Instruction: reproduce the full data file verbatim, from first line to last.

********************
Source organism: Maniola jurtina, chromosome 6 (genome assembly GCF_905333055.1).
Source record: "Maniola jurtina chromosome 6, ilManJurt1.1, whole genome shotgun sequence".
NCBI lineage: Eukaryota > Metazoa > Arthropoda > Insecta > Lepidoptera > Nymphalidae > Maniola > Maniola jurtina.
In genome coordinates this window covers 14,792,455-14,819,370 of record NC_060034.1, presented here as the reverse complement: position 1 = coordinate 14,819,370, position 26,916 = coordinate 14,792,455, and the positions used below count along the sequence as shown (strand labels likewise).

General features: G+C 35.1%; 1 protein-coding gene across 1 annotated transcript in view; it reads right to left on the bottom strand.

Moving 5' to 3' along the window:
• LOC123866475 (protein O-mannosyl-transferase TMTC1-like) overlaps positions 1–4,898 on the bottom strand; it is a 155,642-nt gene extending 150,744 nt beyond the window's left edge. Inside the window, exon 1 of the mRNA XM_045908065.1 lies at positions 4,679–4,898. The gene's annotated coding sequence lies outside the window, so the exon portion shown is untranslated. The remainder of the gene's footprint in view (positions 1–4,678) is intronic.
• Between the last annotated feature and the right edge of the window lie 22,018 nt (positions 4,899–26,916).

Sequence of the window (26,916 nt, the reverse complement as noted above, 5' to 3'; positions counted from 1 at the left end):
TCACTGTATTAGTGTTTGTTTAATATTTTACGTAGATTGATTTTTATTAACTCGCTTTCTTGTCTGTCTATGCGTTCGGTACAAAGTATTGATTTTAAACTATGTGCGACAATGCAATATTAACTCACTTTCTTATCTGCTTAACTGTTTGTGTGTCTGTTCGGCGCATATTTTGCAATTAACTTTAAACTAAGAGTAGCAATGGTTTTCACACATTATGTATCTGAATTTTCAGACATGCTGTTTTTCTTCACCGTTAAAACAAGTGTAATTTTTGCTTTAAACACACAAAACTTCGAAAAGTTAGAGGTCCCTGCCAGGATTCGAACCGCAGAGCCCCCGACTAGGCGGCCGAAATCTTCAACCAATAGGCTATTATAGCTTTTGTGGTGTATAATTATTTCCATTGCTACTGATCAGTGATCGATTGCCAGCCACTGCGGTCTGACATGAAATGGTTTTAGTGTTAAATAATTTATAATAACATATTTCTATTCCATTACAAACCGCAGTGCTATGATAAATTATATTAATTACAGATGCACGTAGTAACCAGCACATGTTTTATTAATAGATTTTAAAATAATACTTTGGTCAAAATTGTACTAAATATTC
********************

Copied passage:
Source organism: Maniola jurtina, chromosome 6 (genome assembly GCF_905333055.1).
Source record: "Maniola jurtina chromosome 6, ilManJurt1.1, whole genome shotgun sequence".
NCBI lineage: Eukaryota > Metazoa > Arthropoda > Insecta > Lepidoptera > Nymphalidae > Maniola > Maniola jurtina.
In genome coordinates this window covers 14,792,455-14,819,370 of record NC_060034.1, presented here as the reverse complement: position 1 = coordinate 14,819,370, position 26,916 = coordinate 14,792,455, and the positions used below count along the sequence as shown (strand labels likewise).

General features: G+C 35.1%; 1 protein-coding gene across 1 annotated transcript in view; it reads right to left on the bottom strand.

Moving 5' to 3' along the window:
• LOC123866475 (protein O-mannosyl-transferase TMTC1-like) overlaps positions 1–4,898 on the bottom strand; it is a 155,642-nt gene extending 150,744 nt beyond the window's left edge. Inside the window, exon 1 of the mRNA XM_045908065.1 lies at positions 4,679–4,898. The gene's annotated coding sequence lies outside the window, so the exon portion shown is untranslated. The remainder of the gene's footprint in view (positions 1–4,678) is intronic.
• Between the last annotated feature and the right edge of the window lie 22,018 nt (positions 4,899–26,916).

Sequence of the window (26,916 nt, the reverse complement as noted above, 5' to 3'; positions counted from 1 at the left end):
TCACTGTATTAGTGTTTGTTTAATATTTTACGTAGATTGATTTTTATTAACTCGCTTTCTTGTCTGTCTATGCGTTCGGTACAAAGTATTGATTTTAAACTATGTGCGACAATGCAATATTAACTCACTTTCTTATCTGCTTAACTGTTTGTGTGTCTGTTCGGCGCATATTTTGCAATTAACTTTAAACTAAGAGTAGCAATGGTTTTCACACATTATGTATCTGAATTTTCAGACATGCTGTTTTTCTTCACCGTTAAAACAAGTGTAATTTTTGCTTTAAACACACAAAACTTCGAAAAGTTAGAGGTCCCTGCCAGGATTCGAACCGCAGAGCCCCCGACTAGGCGGCCGAAATCTTCAACCAATAGGCTATTATAGCTTTTGTGGTGTATAATTATTTCCATTGCTACTGATCAGTGATCGATTGCCAGCCACTGCGGTCTGACATGAAATGGTTTTAGTGTTAAATAATTTATAATAACATATTTCTATTCCATTACAAACCGCAGTGCTATGATAAATTATATTAATTACAGATGCACGTAGTAACCAGCACATGTTTTATTAATAGATTTTAAAATAATACTTTGGTCAAAATTGTACTAAATATTC